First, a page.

Other research demonstrates capsaicin can treat prostate cancer. Capsaicin also treats breast, prostate, lung, and colon cancer. Consuming capsaicin frequently over time is the most effective. Add cayenne pepper to your diet daily to fight cancer.

Nutrition Facts of Cayenne Pepper

Cayenne pepper has several health benefits due to its ingredients. One tablespoon (5 grams) of cayenne pepper contains:

  • Calories: 17
  • Vitamin A: 44% of the Daily Value
  • Vitamin C: 7% of DV
  • Vitamin E: 8% of DV
  • Vitamin B6: 6% of DV
  • Fiber: 2 grams
  • Potassium: 2% of DV
  • Manganese: 5% of DV
  • Capsaicin: The active component responsible for its spicy heat and various health benefits.

How to Use Cayenne Pepper?

Cayenne pepper can be used in many ways, such as:

  • Culinary Delight: Cayenne pepper adds depth and heat to various dishes. It can be sprinkled on roasted vegetables, mixed into marinades, or incorporated into soups and stews for an extra kick.
  • Natural Remedies: Cayenne pepper is used in natural remedies besides culinary uses. Warm water and honey with some cayenne will alleviate a sore throat.
  • Capsaicin Creams: Topical capsaicin creams are used for muscle pain relief, arthritis, and certain skin conditions.
  • Preservation: Due to its antimicrobial properties, cayenne pepper has historically been used in food preservation to prevent spoilage.

Healthy Cayenne Pepper Recipes

Here is how you can prepare the cayenne recipes:

Cayenne Lemonade


  • 4 cups water
  • Juice of 4 lemons
  • 2-3 tablespoons maple syrup or honey
  • ⅛ - ¼ teaspoon cayenne pepper


  • Mix water, lemon juice, sweetener, and cayenne pepper in a pitcher.
  • Stir until the sweetener dissolves.
  • Serve over ice for a zesty, refreshing drink.

Spicy Black Bean Soup


  • 2 cans black beans (drained and rinsed)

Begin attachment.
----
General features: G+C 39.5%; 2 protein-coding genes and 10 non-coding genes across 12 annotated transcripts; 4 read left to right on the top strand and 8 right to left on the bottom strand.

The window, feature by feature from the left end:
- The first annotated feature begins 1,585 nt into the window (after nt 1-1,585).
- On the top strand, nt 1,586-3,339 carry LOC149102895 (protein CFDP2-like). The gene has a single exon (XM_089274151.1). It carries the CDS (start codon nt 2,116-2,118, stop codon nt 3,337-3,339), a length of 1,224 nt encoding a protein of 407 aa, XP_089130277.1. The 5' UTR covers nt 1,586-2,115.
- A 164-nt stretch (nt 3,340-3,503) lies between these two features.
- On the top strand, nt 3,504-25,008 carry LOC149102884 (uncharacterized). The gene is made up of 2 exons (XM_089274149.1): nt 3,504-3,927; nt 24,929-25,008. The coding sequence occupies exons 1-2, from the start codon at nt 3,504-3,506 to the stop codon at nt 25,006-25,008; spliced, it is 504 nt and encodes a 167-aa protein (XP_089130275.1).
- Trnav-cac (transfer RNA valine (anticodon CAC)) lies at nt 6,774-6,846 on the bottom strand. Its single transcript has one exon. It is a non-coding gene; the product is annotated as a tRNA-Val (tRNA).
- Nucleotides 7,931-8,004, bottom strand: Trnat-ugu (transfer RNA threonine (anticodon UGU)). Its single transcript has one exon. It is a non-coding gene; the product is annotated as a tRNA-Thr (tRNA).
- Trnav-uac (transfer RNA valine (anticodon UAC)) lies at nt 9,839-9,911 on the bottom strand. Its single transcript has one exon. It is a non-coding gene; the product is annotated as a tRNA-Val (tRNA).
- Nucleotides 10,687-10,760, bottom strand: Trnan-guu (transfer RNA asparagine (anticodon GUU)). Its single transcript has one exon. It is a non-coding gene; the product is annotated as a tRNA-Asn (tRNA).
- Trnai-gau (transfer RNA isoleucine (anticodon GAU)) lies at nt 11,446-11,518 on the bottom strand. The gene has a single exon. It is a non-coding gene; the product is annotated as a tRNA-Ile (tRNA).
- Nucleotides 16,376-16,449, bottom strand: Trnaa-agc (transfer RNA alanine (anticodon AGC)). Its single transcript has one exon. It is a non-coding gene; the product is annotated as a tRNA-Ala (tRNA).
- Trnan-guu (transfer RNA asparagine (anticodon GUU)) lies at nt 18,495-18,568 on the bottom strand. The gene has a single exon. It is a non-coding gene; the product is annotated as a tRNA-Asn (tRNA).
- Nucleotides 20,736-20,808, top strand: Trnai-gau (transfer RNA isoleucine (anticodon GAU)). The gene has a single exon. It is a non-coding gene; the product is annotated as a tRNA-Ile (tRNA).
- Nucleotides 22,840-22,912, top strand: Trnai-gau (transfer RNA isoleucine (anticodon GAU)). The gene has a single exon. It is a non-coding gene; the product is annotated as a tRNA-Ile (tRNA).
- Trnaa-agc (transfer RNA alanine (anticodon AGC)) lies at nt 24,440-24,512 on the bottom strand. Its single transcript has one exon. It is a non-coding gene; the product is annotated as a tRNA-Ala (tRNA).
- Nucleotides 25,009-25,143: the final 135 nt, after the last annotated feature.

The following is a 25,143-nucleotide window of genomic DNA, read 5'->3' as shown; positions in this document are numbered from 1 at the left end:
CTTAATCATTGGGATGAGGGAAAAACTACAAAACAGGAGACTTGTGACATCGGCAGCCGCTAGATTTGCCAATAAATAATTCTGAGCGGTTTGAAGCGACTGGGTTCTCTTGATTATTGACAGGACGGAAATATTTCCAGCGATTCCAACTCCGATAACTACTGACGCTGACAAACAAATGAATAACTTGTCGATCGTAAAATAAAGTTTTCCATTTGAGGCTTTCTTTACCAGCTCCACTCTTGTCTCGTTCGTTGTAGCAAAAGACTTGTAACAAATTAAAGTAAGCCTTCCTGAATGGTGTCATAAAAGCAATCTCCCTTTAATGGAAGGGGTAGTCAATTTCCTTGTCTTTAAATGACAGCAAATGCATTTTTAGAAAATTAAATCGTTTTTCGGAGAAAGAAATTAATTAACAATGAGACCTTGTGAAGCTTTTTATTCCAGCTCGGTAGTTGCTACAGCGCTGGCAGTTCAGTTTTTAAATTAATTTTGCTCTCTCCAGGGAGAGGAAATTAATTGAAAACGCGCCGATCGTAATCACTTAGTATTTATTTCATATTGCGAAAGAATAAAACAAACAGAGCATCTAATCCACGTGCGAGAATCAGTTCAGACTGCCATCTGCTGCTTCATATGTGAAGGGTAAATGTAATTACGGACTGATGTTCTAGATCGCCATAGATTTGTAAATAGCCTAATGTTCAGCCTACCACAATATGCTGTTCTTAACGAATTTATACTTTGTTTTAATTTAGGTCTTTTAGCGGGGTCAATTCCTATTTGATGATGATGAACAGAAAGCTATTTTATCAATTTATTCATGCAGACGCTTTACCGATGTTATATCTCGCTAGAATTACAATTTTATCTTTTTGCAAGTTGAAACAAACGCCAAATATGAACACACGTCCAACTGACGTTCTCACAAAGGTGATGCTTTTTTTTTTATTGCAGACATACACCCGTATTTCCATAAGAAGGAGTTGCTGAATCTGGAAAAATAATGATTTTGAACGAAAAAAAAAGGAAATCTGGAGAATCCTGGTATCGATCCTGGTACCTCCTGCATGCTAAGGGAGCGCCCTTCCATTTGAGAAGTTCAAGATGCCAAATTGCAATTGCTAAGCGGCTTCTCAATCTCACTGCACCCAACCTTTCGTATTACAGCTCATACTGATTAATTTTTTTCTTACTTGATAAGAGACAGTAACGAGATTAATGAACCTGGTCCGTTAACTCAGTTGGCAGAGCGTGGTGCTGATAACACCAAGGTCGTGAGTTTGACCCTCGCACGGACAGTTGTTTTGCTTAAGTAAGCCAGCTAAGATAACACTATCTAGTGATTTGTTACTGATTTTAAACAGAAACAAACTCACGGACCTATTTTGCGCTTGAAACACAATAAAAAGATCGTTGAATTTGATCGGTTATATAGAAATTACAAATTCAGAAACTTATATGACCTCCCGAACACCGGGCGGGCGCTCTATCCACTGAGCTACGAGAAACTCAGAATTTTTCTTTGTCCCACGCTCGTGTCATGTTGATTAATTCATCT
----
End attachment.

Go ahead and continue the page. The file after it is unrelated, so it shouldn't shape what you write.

• 1 onion (diced)
  • 3 cloves garlic (minced)
  • 1 teaspoon cumin
  • ½ teaspoon cayenne pepper
  • 4 cups vegetable broth
  • Salt and pepper to taste


  • Sauté onion and garlic until fragrant.
  • Add black beans, cumin, cayenne pepper, vegetable broth, salt, and pepper.
  • Simmer for 20-25 minutes.
  • Blend the soup until smooth and serve hot.

Side Effects Of Cayenne Pepper

Cayenne pepper has several health advantages; however, it should be consumed in moderation due to adverse effects. Cayenne pepper may cause intestinal discomfort or burning. These effects are caused by capsaicin, which makes cayenne pepper fiery.

Be aware of tolerance and gradually add cayenne pepper to meals. Spicy cayenne pepper is not recommended for children under two since their digestive systems are still developing.

However, as kids become older and more tolerant, cayenne pepper can be included in their meals for nutrients. Cayenne pepper causes heartburn and gastrointestinal troubles like other spicy meals. Avoid cayenne pepper if you have heartburn or a sensitive stomach.


Cayenne pepper is more than a fiery spice; it's a storehouse of health benefits and culinary versatility. Its active component, capsaicin, supports metabolism, aids blood pressure regulation, and offers potential relief for migraines. Rich in minerals and vitamins, it contributes to overall well-being.

This spice's uses span from culinary delights to natural remedies and food preservation. However, its consumption should be moderated due to potential side effects like digestive discomfort. Embracing cayenne pepper wisely in your diet unlocks its benefits, offering a fiery yet healthy addition to various dishes and potential remedies.